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Monday, February 11, 2013

What is plain language? (Part One: Elements of the text) | Kim Sydow Campbell, Pros Write

This article is featured today, Feb. 11, in my online daily paper, Garbl's Plain English Paragraphs. The author's follow-up article is also featured today in my Plain English paper: What is plain language? (Part Two: Audience outcomes).

In the first article, Campbell writes:
Perhaps the most obvious way to define plain language is to focus on the words a writer chooses. For instance, a common proscription from those interested in better workplace writing is for writers to avoid jargon. Jargon is a word with a highly specialized or technical meaning.
With links to related videos, she continues by describing other aspects of plain language writing. They include:
  • conciseness
  • active vs. passive voice
  • word choice
  • parallel structure
  • tone
  • placement of the bottom line 
  • paragraph unity
  • cohesion
  • transitions
  • format.
Campbell's second article covers equally important considerations for following plain-language principles. She writes:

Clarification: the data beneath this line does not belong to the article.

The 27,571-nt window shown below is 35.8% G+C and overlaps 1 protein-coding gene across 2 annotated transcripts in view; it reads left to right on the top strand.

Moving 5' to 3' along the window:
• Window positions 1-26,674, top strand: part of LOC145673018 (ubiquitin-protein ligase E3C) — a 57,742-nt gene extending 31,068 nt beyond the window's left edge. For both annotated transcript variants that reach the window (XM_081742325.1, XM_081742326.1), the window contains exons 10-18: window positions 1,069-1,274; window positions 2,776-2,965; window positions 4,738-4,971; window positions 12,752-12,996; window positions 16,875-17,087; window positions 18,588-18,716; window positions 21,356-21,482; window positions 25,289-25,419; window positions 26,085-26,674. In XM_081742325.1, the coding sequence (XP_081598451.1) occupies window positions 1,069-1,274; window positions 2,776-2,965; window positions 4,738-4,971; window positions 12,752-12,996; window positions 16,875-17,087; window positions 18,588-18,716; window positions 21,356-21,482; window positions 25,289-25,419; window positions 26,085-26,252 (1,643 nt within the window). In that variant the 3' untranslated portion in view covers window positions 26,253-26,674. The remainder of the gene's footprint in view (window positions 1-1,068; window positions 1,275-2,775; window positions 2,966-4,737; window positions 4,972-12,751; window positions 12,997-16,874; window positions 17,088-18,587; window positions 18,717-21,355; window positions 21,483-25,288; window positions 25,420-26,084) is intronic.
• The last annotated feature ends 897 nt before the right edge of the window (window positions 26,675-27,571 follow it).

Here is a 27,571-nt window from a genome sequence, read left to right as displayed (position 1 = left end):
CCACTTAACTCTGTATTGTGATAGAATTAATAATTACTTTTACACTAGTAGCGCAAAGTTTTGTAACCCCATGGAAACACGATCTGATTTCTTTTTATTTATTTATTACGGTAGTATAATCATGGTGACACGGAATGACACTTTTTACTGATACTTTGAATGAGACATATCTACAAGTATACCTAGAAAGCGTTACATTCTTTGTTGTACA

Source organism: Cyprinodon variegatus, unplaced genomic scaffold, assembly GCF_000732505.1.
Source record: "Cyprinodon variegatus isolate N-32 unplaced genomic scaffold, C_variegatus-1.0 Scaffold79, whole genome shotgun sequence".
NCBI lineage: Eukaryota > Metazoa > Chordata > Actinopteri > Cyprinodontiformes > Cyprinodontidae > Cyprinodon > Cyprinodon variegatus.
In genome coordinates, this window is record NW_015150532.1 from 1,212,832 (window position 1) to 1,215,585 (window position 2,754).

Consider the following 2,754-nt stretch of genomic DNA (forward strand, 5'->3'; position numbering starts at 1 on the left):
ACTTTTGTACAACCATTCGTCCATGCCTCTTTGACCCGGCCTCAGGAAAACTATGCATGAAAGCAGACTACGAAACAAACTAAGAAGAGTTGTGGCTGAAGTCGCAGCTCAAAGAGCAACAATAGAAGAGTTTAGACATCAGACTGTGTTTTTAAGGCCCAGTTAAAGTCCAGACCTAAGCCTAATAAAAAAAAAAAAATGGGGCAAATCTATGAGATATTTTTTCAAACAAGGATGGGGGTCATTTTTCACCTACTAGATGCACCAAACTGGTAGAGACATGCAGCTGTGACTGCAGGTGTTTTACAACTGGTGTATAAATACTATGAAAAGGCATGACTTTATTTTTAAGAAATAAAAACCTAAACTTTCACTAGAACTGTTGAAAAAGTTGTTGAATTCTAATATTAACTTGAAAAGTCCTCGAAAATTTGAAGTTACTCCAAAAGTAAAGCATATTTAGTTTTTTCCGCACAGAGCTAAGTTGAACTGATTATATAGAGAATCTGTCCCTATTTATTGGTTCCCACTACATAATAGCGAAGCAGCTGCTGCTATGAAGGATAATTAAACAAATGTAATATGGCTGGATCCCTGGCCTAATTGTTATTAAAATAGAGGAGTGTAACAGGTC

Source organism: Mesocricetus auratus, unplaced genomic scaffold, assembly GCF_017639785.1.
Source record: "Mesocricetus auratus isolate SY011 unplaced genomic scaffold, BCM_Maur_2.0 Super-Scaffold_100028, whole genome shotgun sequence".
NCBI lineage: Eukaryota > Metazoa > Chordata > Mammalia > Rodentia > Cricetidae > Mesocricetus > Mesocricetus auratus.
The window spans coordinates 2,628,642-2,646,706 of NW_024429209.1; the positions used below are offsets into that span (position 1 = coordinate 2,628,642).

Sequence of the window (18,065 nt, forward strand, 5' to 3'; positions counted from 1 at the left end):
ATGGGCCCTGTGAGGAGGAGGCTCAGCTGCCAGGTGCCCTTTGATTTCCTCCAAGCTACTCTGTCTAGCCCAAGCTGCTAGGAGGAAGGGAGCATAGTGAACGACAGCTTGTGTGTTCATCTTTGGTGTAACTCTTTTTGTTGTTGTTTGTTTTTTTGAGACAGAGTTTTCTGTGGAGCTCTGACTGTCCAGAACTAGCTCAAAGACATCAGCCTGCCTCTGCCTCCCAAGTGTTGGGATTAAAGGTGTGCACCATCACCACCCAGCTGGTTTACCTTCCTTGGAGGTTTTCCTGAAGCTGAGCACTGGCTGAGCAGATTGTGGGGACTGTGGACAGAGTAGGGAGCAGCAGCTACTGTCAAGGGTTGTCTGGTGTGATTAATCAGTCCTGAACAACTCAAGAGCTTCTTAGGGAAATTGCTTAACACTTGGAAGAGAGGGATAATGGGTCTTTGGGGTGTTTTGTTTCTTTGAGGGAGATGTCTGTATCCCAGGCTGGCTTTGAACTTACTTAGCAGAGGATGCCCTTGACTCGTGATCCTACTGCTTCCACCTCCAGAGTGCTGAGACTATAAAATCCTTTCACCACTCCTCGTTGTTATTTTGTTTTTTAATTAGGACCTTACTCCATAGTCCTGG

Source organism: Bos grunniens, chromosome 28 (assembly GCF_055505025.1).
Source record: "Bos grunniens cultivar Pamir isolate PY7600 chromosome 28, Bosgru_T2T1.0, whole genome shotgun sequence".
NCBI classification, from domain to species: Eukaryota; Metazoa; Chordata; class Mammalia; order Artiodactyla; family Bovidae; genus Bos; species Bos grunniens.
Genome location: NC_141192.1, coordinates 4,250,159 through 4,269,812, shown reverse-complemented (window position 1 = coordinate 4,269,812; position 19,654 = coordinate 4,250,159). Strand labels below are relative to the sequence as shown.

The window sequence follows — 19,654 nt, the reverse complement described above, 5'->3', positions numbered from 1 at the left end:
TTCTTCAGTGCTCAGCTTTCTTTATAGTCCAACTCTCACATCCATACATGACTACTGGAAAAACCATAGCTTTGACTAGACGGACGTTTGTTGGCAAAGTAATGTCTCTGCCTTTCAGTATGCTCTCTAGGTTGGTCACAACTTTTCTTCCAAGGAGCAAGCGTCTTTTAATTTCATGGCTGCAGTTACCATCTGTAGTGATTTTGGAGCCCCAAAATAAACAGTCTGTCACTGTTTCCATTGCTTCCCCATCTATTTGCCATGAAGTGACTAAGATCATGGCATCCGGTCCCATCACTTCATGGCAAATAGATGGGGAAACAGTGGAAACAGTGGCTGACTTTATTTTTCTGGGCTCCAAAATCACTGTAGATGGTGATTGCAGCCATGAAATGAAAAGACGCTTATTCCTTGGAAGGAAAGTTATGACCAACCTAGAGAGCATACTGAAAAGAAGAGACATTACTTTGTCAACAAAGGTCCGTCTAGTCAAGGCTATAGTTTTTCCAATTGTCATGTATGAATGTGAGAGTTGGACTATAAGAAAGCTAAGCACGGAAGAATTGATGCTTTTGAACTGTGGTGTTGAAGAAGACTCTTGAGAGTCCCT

[A] document is successful only when it fulfills the writer’s purpose for the document’s readers. There’s no such thing as a successful document considered in isolation.
And then she discusses the desired outcomes for readers:
  • comprehension
  • usability
  • efficiency
  • credibility
  • selection.
She concludes (emphasis added):
I understand plain language as the outcome of an audience’s interaction with a text, and the outcome includes but is not limited to comprehension. You may have noticed that I have said next to nothing about the third point of the rhetorical triangle. That means you can expect Part Three to address document writers and their purposes for writing.
Update: Here's my blog post on Campbell's fourth and final article in this series. It has links to her three other articles. 


My Plain English paper is available at the Plain Language tab above and by free email subscription.

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